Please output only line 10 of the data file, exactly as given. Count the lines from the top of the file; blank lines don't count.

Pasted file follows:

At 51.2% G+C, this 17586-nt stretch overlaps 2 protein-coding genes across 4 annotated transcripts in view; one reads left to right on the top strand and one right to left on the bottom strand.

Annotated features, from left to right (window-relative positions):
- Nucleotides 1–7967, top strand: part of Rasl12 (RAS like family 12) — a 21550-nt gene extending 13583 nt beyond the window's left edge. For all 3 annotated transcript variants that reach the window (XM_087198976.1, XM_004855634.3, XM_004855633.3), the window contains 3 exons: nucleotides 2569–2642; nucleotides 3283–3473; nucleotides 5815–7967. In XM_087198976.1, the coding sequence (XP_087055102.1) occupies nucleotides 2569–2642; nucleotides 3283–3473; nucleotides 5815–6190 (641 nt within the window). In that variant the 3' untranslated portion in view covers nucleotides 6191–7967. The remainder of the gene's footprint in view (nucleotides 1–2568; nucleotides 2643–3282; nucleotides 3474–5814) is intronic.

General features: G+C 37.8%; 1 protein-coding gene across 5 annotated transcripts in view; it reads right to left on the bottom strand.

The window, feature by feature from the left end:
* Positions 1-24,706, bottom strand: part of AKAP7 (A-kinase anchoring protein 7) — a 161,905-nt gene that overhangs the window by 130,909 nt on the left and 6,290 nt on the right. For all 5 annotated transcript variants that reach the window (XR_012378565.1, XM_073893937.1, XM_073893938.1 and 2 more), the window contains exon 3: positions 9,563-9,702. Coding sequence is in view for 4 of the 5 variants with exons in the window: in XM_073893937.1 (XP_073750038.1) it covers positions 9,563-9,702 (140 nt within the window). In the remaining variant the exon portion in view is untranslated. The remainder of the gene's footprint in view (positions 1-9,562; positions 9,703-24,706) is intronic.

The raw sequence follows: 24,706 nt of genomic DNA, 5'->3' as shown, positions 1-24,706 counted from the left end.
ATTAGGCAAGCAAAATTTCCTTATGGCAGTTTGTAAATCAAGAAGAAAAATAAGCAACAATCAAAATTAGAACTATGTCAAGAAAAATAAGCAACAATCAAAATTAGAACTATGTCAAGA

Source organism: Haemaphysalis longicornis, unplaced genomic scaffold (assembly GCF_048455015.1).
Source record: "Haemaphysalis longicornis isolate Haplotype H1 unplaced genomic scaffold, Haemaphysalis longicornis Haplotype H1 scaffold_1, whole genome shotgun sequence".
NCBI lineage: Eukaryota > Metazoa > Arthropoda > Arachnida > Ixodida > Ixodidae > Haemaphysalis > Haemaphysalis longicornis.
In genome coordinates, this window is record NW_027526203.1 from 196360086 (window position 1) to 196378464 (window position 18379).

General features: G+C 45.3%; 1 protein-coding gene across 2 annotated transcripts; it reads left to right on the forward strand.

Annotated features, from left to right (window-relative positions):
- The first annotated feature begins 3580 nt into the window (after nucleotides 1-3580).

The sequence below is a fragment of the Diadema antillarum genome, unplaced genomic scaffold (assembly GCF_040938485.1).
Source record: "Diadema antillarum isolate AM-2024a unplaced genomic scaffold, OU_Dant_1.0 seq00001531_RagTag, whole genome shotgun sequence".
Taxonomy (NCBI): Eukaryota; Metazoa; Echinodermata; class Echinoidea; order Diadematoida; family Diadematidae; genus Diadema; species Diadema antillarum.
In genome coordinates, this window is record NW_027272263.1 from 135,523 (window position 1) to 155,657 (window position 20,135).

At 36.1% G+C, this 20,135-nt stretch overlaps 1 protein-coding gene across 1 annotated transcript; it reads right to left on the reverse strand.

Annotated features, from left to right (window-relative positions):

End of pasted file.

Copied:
Source record: "Haemaphysalis longicornis isolate Haplotype H1 unplaced genomic scaffold, Haemaphysalis longicornis Haplotype H1 scaffold_1, whole genome shotgun sequence".